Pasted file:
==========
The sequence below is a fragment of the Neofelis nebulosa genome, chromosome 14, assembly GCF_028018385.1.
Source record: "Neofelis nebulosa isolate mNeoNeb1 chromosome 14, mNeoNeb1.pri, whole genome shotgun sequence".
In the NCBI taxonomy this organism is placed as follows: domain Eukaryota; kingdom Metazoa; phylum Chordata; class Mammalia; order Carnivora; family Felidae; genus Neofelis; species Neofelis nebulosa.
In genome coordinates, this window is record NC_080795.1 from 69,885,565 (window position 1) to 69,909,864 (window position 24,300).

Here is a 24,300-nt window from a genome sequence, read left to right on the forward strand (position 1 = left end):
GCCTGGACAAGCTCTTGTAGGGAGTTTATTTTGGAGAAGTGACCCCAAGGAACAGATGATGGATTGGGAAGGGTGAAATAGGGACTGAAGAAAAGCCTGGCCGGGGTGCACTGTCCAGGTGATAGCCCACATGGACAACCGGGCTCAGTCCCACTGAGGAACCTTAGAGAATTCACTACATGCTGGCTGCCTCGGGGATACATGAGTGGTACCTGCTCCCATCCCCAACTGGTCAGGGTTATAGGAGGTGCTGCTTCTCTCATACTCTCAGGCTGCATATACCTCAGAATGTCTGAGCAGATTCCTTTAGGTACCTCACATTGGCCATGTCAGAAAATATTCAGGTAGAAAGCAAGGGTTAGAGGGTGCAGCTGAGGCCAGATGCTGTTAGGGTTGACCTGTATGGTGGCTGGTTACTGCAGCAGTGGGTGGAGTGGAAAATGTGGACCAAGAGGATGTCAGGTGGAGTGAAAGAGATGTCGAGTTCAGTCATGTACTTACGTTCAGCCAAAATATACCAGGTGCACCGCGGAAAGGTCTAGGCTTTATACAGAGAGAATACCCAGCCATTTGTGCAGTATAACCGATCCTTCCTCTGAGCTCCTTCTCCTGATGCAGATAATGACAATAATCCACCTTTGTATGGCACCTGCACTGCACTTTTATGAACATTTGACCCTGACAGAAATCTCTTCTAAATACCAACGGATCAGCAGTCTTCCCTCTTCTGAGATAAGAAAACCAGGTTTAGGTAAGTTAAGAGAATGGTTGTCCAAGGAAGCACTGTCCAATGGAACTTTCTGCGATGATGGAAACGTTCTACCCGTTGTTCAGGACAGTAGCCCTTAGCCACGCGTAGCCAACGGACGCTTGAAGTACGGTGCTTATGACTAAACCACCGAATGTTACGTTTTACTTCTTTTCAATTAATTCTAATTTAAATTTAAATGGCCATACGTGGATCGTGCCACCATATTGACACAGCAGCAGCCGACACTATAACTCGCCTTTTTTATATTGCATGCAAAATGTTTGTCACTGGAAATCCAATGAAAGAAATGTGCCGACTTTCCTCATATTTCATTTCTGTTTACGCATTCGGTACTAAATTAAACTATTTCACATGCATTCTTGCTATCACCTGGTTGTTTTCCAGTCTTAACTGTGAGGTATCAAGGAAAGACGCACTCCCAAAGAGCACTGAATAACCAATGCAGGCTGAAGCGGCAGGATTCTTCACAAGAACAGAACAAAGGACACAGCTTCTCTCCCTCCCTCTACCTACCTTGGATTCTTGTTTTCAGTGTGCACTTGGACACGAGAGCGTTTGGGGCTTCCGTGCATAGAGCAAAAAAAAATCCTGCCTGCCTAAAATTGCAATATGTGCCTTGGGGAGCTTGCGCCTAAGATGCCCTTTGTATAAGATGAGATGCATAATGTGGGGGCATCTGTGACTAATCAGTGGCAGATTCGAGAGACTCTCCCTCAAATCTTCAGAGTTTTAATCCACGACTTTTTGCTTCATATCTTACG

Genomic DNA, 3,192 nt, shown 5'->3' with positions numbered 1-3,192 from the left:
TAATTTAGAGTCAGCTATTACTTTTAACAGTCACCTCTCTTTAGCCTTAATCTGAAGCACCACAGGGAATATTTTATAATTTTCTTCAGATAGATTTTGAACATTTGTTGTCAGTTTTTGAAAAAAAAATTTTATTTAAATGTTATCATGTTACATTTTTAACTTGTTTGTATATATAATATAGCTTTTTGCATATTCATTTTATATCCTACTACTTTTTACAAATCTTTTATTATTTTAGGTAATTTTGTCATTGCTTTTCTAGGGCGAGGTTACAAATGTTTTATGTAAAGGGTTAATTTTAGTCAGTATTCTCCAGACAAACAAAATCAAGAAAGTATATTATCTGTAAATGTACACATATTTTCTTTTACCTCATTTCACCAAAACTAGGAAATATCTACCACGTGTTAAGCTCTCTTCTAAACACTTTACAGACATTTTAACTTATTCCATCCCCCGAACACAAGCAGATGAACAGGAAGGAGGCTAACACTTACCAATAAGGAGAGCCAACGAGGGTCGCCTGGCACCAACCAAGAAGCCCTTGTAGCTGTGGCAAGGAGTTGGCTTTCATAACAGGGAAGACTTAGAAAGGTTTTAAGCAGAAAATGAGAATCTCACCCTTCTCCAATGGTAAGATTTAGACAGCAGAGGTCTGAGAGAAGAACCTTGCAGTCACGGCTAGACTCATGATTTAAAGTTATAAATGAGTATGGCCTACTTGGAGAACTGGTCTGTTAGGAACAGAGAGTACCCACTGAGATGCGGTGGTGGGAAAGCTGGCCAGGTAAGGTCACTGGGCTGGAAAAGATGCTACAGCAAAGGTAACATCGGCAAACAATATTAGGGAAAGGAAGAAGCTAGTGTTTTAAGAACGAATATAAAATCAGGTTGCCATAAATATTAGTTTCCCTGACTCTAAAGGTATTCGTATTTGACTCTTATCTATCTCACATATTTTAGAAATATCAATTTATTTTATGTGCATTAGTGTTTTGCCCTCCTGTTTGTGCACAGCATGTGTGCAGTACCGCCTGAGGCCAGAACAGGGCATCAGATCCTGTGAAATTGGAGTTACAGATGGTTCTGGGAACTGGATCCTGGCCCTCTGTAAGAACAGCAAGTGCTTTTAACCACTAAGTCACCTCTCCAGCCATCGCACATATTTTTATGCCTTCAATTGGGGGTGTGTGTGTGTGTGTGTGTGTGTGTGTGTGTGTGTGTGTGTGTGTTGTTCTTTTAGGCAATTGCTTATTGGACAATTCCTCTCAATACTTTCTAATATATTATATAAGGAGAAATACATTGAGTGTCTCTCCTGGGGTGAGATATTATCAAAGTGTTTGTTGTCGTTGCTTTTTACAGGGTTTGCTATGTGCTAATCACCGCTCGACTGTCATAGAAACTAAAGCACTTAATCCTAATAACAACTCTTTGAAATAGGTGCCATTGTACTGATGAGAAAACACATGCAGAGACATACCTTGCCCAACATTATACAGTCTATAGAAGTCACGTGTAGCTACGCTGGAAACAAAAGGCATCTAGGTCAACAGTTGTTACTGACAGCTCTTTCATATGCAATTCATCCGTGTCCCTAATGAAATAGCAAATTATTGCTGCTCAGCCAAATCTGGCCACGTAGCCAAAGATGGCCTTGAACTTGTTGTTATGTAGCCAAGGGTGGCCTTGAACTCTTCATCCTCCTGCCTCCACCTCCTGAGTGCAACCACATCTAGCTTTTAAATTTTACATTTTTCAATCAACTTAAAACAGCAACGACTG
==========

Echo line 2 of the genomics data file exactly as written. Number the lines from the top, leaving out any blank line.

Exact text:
Source record: "Neofelis nebulosa isolate mNeoNeb1 chromosome 14, mNeoNeb1.pri, whole genome shotgun sequence".